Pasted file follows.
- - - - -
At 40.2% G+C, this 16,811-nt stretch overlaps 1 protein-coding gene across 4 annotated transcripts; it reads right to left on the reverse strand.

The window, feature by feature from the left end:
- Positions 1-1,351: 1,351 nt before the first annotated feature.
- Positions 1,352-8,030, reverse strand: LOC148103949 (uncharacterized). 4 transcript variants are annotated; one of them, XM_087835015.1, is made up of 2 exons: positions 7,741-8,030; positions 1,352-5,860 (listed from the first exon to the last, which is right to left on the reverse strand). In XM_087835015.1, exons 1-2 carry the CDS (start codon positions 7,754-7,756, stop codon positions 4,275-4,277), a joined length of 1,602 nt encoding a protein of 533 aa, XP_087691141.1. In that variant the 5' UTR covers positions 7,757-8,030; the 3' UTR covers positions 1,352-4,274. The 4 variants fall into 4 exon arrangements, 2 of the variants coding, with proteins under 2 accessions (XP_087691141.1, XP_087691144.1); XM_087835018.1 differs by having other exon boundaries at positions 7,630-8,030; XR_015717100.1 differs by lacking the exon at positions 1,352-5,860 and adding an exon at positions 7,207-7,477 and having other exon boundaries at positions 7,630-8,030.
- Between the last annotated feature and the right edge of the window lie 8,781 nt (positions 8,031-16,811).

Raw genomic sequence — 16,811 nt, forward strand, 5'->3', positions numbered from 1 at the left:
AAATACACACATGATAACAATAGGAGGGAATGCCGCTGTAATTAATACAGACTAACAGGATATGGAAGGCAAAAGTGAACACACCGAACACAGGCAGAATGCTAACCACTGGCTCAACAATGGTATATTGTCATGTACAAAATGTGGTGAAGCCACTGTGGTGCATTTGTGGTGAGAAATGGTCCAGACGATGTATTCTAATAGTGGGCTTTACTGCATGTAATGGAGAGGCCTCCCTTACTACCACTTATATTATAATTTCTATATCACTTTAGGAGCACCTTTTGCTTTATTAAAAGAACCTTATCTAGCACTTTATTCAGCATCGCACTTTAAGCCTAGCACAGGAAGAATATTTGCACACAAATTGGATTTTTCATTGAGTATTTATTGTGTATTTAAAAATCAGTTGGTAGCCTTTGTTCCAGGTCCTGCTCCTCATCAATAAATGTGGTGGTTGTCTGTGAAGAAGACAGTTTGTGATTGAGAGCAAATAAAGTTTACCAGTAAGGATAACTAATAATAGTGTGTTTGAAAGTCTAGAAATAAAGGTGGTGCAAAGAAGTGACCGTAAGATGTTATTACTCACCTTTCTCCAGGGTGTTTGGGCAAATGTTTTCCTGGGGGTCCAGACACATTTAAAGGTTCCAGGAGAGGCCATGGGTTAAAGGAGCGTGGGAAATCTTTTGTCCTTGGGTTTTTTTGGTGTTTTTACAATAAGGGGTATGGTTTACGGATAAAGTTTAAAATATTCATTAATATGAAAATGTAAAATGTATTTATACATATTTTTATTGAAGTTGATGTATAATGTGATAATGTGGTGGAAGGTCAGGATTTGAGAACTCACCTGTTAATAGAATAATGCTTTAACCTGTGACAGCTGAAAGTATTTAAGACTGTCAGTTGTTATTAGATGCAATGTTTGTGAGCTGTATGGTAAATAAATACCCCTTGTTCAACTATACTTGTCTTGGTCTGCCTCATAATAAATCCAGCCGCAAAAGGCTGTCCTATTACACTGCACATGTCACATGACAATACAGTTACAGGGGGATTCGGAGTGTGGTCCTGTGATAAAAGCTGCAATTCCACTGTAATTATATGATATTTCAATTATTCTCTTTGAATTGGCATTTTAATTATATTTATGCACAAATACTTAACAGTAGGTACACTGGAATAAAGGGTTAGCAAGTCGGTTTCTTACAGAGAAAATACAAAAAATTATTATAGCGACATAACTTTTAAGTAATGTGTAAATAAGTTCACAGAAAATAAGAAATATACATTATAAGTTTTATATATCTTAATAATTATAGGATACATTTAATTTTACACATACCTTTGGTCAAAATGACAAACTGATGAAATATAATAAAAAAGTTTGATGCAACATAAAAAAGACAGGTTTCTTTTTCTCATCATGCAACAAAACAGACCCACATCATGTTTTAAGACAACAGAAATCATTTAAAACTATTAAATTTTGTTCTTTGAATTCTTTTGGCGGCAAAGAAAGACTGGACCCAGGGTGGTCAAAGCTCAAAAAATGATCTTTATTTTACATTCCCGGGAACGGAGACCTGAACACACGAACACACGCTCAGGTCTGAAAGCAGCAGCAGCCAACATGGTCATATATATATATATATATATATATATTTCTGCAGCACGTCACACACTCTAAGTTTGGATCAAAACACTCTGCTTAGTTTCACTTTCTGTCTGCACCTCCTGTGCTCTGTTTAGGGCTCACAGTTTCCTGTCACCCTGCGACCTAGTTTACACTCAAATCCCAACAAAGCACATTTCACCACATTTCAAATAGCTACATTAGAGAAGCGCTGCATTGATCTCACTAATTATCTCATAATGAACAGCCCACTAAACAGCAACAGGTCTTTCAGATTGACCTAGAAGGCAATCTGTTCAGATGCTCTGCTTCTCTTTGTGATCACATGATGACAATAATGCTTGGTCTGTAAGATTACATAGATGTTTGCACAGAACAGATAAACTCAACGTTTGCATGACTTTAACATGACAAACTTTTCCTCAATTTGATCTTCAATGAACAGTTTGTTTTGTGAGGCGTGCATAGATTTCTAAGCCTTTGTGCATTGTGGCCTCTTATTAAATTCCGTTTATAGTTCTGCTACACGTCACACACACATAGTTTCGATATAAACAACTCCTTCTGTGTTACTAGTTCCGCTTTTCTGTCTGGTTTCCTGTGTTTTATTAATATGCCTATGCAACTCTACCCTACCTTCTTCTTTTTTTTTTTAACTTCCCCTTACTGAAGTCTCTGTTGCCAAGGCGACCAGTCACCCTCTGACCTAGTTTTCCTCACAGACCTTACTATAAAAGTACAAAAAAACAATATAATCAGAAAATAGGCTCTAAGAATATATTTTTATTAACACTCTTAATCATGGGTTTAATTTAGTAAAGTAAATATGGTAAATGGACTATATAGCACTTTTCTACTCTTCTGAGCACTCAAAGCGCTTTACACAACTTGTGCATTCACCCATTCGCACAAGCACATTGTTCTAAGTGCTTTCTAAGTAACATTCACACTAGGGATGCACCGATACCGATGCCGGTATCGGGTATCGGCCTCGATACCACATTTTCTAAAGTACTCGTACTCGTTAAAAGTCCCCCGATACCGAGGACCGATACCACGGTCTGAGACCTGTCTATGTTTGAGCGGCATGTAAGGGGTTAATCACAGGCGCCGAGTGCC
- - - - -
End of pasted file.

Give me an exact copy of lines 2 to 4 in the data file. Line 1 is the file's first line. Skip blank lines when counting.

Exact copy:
The window, feature by feature from the left end:
- Positions 1-1,351: 1,351 nt before the first annotated feature.
- Positions 1,352-8,030, reverse strand: LOC148103949 (uncharacterized). 4 transcript variants are annotated; one of them, XM_087835015.1, is made up of 2 exons: positions 7,741-8,030; positions 1,352-5,860 (listed from the first exon to the last, which is right to left on the reverse strand). In XM_087835015.1, exons 1-2 carry the CDS (start codon positions 7,754-7,756, stop codon positions 4,275-4,277), a joined length of 1,602 nt encoding a protein of 533 aa, XP_087691141.1. In that variant the 5' UTR covers positions 7,757-8,030; the 3' UTR covers positions 1,352-4,274. The 4 variants fall into 4 exon arrangements, 2 of the variants coding, with proteins under 2 accessions (XP_087691141.1, XP_087691144.1); XM_087835018.1 differs by having other exon boundaries at positions 7,630-8,030; XR_015717100.1 differs by lacking the exon at positions 1,352-5,860 and adding an exon at positions 7,207-7,477 and having other exon boundaries at positions 7,630-8,030.